Even Charles II, the implacable enemy of Scottish Presbyterianism in general and the ‘irreconcilable’ Covenanters in particular, admitted that the Pentland Rising had been clumsily managed; the cruelty meted out only served to create martyrs. So the King made concessions to those who resided in the centre of anarchy in south-west Scotland; prayer meetings could be held as long as they were conducted indoors. Charles hoped that this concession would bring back the stray sheep to a church run by bishops subservient to himself. The hard-core radicals refused to comply. The open air Conventicles increased in number and size until they took on the appearance of military musters rather than prayer meetings. Charles was incensed by this flagrant disobedience; he was determined to bring the irreconcilables to heel with force. Between 1666 and 1673 several of the ringleaders, hellfire preachers like Alexander ‘Prophet’ Peden, minister of the parish of New Luce in Galloway, refused to sign Charles’s Oath of Allegiance to the bishops and by extension the King himself. (The concept of ‘loyal opposition’ had not yet become accepted.) Of the 1,000 Presbyterian ministers preaching in Scotland, Peden and 260 others refused to comply. Peden was obliged to take to the heather, always one step ahead of his pursuers until he was captured in 1673 and thrown into the dank dungeon on the Bass Rock, off North Berwick, East Lothian. In time the Rock would become a prison for others of the same stamp, men like John Blacader, or Blackadder, who died on the Bass Rock for his principles.
At least one positive result from Rullion Green was the appointment of the Earl of Lauderdale as virtual governor of Scotland in 1667; Lauderdale replaced the bitter enemy of the Covenanters, James Sharp, Archbishop of St Andrews known as Judas Sharp to the irreconcilables. Lauderdale pursued a more conciliatory policy towards the irreconcilables and for the moment, peace was restored. However, in 1667, a propagandist book entitled Naphtali was published in support of the Covenanter cause. (Naphtali was the son of Jacob; in the Book of Genesis, he is described as ‘a hound let loose; he giveth goodly words’.) The book listed all the fines that the government’s agent Sir James Turner had exacted from the dissidents; not surprisingly, Turner disputed the facts. Although the author of Naphtali was our old friend Anonymous, the book was written by two men – James Goodtrees, son of a former Edinburgh provost and James Stirling, a Paisley minister. The book was immediately banned and publicly burned. Anyone caught in possession of a copy was subject to a fine of £10,000; it was described as ‘a damned book that came to Scotland from beyond the sea’. Naphtali so incensed Andrew Honeyman, Bishop of Orkney, a prelate in the same mould as Archbishop Sharp that he was moved to publish a counter-blast. In 1668 Honeyman and Sharp were shot at in their coach in Edinburgh; Sharp escaped unscathed, Honeyman was wounded. Their would-be assassin, the Reverend James Mitchell, a minister who had taken part in the Pentland Rising walked away free; he would remain at large until 1678.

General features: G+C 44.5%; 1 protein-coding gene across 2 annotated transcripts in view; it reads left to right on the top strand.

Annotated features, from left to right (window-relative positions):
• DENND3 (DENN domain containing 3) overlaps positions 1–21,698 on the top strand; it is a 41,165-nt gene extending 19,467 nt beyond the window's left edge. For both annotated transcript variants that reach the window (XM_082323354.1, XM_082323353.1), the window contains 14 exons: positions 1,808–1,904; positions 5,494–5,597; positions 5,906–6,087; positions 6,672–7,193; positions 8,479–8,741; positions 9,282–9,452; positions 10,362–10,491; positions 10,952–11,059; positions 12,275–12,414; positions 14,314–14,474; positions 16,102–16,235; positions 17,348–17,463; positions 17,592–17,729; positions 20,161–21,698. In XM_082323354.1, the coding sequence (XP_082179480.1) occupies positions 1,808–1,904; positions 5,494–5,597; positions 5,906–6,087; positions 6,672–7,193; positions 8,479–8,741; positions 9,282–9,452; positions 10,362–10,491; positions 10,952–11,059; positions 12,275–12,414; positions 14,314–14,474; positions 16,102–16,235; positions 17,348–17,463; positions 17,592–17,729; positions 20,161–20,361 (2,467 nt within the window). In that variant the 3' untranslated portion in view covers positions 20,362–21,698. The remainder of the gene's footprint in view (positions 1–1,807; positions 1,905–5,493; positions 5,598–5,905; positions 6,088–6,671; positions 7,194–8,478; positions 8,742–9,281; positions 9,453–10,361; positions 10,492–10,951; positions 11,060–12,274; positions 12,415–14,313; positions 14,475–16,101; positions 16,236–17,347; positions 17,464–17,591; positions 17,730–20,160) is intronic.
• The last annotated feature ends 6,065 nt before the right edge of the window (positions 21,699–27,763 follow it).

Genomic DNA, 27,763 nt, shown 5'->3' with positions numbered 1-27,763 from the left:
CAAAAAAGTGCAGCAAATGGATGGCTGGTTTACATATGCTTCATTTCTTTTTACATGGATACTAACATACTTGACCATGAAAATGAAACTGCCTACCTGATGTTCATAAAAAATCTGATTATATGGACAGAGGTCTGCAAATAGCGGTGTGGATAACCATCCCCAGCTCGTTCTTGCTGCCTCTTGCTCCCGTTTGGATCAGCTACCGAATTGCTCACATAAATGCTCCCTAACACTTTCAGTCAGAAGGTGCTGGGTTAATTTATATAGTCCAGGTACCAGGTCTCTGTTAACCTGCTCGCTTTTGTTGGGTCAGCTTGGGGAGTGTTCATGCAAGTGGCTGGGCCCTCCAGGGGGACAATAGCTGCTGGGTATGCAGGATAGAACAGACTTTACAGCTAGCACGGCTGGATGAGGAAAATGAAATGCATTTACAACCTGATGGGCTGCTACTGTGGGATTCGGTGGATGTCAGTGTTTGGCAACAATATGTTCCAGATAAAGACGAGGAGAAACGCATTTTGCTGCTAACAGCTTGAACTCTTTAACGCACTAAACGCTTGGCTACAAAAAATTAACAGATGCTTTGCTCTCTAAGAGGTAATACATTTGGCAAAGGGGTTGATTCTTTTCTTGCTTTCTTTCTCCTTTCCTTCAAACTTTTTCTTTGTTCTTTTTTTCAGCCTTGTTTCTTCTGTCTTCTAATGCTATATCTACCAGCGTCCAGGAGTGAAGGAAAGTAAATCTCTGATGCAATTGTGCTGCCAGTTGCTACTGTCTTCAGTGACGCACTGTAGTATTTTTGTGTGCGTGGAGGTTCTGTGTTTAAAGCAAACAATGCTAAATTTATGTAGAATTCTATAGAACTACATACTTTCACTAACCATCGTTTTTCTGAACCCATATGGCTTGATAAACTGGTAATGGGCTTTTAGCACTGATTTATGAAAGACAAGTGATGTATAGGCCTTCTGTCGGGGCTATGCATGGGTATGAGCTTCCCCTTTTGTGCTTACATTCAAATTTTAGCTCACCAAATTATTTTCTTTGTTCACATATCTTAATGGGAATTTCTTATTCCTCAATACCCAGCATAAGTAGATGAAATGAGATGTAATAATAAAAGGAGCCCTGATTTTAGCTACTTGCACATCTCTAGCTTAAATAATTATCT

During the next three years, Lauderdale’s lenient policy towards the recalcitrant Covenanters grew harsher. Open air Conventicles had become more numerous; what was worse, those who attended them had begun to carry weapons as well as their Bibles. This produced an understandable knee-jerk from Lauderdale; every year of his administration of Scotland from 1670 was marked by ever-increasing severity towards the irreconcilables. For this and other achievements, Lauderdale was elevated to the rank of Duke in 1672. No matter, Conventicles spread from the south-west to Fife, the coastal farmlands of Moray and Easter Ross as well as East Lothian and Berwickshire. In 1677 the Privy Council ordered a half-company (about thirty troopers) of the Earl of Linlithgow’s Regiment to be quartered at Dunbar ready to act against Conventicles being held in the vicinity.
In 1678 the would-be assassin of Archbishop Sharp, James Mitchell was brought to justice. Lauderdale would have spared Mitchell but Sharp insisted that Mitchell be despatched on the gallows in Edinburgh’s Grassmarket, a demand which was duly carried out, making another martyr for the cause of the Covenanters. By way of revenge for Mitchell’s execution Sharp was murdered on 3 May 1679 at Magus Muir, two miles from St Andrews. This episode brought a dismal close to Lauderdale’s administration and caused yet another armed conflict between the government forces and the Covenanters.